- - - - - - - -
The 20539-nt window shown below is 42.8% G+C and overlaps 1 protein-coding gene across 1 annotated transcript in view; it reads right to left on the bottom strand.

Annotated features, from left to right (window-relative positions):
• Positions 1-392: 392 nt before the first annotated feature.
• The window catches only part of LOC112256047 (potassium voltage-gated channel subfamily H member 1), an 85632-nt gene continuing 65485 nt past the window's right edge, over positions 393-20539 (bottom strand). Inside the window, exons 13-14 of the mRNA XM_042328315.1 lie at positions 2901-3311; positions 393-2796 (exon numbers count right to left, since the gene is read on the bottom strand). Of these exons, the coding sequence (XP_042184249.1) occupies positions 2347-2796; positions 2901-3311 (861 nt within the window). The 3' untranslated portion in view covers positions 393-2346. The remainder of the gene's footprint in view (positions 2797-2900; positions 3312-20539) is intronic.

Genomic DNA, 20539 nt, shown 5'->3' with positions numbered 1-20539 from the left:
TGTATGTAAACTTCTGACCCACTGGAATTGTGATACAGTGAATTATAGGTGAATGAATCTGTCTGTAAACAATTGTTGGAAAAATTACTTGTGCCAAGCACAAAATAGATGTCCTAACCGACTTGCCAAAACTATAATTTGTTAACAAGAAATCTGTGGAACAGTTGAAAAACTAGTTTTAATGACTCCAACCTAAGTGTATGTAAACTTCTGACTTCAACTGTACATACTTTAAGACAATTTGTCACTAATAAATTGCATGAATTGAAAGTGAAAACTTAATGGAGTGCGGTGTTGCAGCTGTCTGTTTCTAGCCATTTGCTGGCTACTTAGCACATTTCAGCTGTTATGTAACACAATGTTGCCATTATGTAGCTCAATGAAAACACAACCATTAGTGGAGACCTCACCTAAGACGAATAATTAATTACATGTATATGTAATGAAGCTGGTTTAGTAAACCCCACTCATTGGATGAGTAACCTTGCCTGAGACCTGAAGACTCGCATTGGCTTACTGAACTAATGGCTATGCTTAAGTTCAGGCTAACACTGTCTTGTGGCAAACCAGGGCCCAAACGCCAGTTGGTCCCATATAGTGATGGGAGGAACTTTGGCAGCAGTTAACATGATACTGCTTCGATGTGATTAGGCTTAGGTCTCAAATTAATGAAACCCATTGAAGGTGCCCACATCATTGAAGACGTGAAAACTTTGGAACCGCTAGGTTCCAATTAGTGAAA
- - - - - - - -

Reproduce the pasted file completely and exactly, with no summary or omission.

The 20539-nt window shown below is 42.8% G+C and overlaps 1 protein-coding gene across 1 annotated transcript in view; it reads right to left on the bottom strand.

Annotated features, from left to right (window-relative positions):
• Positions 1-392: 392 nt before the first annotated feature.
• The window catches only part of LOC112256047 (potassium voltage-gated channel subfamily H member 1), an 85632-nt gene continuing 65485 nt past the window's right edge, over positions 393-20539 (bottom strand). Inside the window, exons 13-14 of the mRNA XM_042328315.1 lie at positions 2901-3311; positions 393-2796 (exon numbers count right to left, since the gene is read on the bottom strand). Of these exons, the coding sequence (XP_042184249.1) occupies positions 2347-2796; positions 2901-3311 (861 nt within the window). The 3' untranslated portion in view covers positions 393-2346. The remainder of the gene's footprint in view (positions 2797-2900; positions 3312-20539) is intronic.

Genomic DNA, 20539 nt, shown 5'->3' with positions numbered 1-20539 from the left:
TGTATGTAAACTTCTGACCCACTGGAATTGTGATACAGTGAATTATAGGTGAATGAATCTGTCTGTAAACAATTGTTGGAAAAATTACTTGTGCCAAGCACAAAATAGATGTCCTAACCGACTTGCCAAAACTATAATTTGTTAACAAGAAATCTGTGGAACAGTTGAAAAACTAGTTTTAATGACTCCAACCTAAGTGTATGTAAACTTCTGACTTCAACTGTACATACTTTAAGACAATTTGTCACTAATAAATTGCATGAATTGAAAGTGAAAACTTAATGGAGTGCGGTGTTGCAGCTGTCTGTTTCTAGCCATTTGCTGGCTACTTAGCACATTTCAGCTGTTATGTAACACAATGTTGCCATTATGTAGCTCAATGAAAACACAACCATTAGTGGAGACCTCACCTAAGACGAATAATTAATTACATGTATATGTAATGAAGCTGGTTTAGTAAACCCCACTCATTGGATGAGTAACCTTGCCTGAGACCTGAAGACTCGCATTGGCTTACTGAACTAATGGCTATGCTTAAGTTCAGGCTAACACTGTCTTGTGGCAAACCAGGGCCCAAACGCCAGTTGGTCCCATATAGTGATGGGAGGAACTTTGGCAGCAGTTAACATGATACTGCTTCGATGTGATTAGGCTTAGGTCTCAAATTAATGAAACCCATTGAAGGTGCCCACATCATTGAAGACGTGAAAACTTTGGAACCGCTAGGTTCCAATTAGTGAAA